"Han har en färgglad skjorta."

Translation:He has a colorful shirt.

January 22, 2015

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The pronunciation of "skjorta" makes me wish I was born swedish cause GOD


The word fargglad makes me wish I was - Ha!


A very, very glad shirt... lol.

The pronunciation, ugh.


And on a sidenote, I think färgglad is such a wonderful word, since it's literally "color-happy"!


It's actually quite OK, for being the TTS.


Still impossible for me to say lol


You'll learn eventually, I'm sure!


It kinda sounds like shworta to me which is a little closer to "shirt" than it looks but maybe Im saying it wrong


You should see the word they use for "nurse."


"färgglad" always makes me wonder.. In German there are two (main) words for it: one is "farbenfroh" which literally translates to "färgglad", but there's also "bunt" which has a slightly different connotation. For me, a "farbenfroh" item has bright, happy colors, I guess, whereas "bunt" just means "many colors". Are there similar alternatives for "colorful" in Swedish as well?


A horribly late reply, but in case you're still wondering: there are the synonyms kulört, brokig, grann, prunkande, färgrik, and possibly more. Actually, I don't think any of them correspond perfectly to bunt, so you could use whichever you prefer, since the meanings are pretty close anyway.


Thank you! These colorful additions to my vocabulary are much appreciated :)


For German 'bunt', perhaps Swedish 'flerfärgad' or 'mångfärgad' (English 'multicolored')

[deactivated user]

    Why is "colourful" wrong? Isn't this the british way of writing, instead of "colorful".


    That should absolutely be accepted, yes.


    Does the pronunciation of färgglad still have the /j/ sound for the first 'g' and a /g/ sound for the second one? As in, ferj-glod, or fer-glod?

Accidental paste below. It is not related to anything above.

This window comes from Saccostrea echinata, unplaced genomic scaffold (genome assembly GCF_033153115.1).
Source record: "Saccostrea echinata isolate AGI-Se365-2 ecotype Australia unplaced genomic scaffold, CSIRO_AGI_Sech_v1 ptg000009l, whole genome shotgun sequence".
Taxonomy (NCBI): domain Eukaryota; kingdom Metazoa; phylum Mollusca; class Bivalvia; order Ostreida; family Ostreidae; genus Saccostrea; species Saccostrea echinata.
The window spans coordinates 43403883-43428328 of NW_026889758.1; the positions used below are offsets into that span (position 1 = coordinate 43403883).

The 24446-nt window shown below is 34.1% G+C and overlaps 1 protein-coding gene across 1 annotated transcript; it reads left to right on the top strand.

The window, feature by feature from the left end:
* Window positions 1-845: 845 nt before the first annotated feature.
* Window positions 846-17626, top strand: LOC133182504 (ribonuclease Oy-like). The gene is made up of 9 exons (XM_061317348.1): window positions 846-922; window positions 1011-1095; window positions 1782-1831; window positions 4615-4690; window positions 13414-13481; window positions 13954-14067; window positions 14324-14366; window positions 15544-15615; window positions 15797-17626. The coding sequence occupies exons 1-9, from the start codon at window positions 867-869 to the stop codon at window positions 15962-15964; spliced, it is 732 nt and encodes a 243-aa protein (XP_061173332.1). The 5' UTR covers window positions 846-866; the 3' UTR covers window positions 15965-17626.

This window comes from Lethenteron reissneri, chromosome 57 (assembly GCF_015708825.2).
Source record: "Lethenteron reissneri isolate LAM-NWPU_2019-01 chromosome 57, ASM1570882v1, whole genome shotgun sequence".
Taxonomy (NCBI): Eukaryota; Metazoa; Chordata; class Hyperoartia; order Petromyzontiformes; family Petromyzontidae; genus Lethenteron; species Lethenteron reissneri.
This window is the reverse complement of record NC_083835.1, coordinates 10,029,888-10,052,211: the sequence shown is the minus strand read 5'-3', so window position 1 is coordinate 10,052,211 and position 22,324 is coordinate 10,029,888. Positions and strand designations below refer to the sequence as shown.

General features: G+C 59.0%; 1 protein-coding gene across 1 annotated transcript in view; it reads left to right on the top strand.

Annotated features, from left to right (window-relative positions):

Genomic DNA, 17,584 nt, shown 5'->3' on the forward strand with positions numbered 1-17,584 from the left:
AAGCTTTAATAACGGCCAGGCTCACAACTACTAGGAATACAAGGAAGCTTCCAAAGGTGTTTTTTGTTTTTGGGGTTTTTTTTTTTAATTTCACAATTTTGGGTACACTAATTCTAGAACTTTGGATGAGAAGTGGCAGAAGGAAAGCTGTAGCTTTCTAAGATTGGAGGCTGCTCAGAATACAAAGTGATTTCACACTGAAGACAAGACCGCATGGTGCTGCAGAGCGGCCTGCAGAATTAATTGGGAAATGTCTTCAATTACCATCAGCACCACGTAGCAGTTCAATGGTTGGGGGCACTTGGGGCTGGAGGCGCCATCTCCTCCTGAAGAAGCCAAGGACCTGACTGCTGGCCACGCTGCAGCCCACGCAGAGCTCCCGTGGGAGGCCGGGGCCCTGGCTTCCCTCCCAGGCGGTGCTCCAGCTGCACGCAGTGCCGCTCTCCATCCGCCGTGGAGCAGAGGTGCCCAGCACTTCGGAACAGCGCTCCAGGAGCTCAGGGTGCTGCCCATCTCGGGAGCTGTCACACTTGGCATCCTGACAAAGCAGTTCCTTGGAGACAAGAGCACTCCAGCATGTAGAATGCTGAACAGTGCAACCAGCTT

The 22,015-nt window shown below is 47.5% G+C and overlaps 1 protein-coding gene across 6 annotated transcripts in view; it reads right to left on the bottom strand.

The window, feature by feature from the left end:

Yes, first the /j/ sound (as in a Swedish j sound), then the /g/ sound.


    The first consonant in skjorta: which of German sounds is it closer to: "ch", or "sch", or "tsch"? Or something altogether different?


    Neither, really. There's an excellent resource on the sj-ljud and other related things by blehg here: https://www.youtube.com/channel/UCUb87YTKOTgnGcAM4toC-6A/videos


    Thanks much for this source!


    I am ever grateful!!!

    I met my cousins in Goteborg in 1981. Before that, my mother taught me how to pronounce the family name. OY. It's Sjoholm (my keyboard won't make the required vowel "O" with the two dots/umlaut).

    This video EXPLAINS everything!!! I wish my mom were alive so I could show her. It was a difficult name to pronounce, but now I think I've got it!

    Tack sa' mycket!!!


    I originally thought it could have been "coloured". What is the word for coloured in Swedish? I'm assuming it's similar.


    Yeah - that's färgad.


    It marked me wrong on this even though my answer exactly matched the "Correct solution." Anyone else having this problem?


    Did you get marked wrong or was it accepted as a typo? The sentence had an additional space by mistake that I've removed, so that would have caused a typo error message - but it should still have let you pass.


    No, I got marked wrong. The one thing that differed between my sentence and the "Correct solution" was that the "Correct solution" started with a capital letter and mine didn't...so maybe that was the problem, although I can't see why that would be marked wrong.


    Neither can I. Here's hoping it won't happen to you again.


    Took me a bit to be able to not get the word for "birds" confused with the word for "colors", but then I realized the first 3 letters of the Swedish word for "bird" and now I don't have that issue. Birds are just rude animals to me now...


    is colourful...right? not colorful... is that right or wrong?


    Both options are correct. The "color" spelling is used mainly in the US, and "colour" in the Commonwealth.


    How do you pronounce "skjorta"? I never seem to get it right


    It sounds like Futa on here but I think sk in Swedish might be like a sharp wh sound because Ive heard in person Swedish speakers say Julskinka (Christmas Ham) and I say yool-whink-a but for the wh you blow so hard you almost whistle.


    I lik your description and I thinks it's helpful.

    It also reminds me of the famous Lauren Bacall line from the film "To Have and Have Not". Her character says to the Humphrey Bogart character:
    "You know how to whistle, don't you? Just put your lips together and blow."

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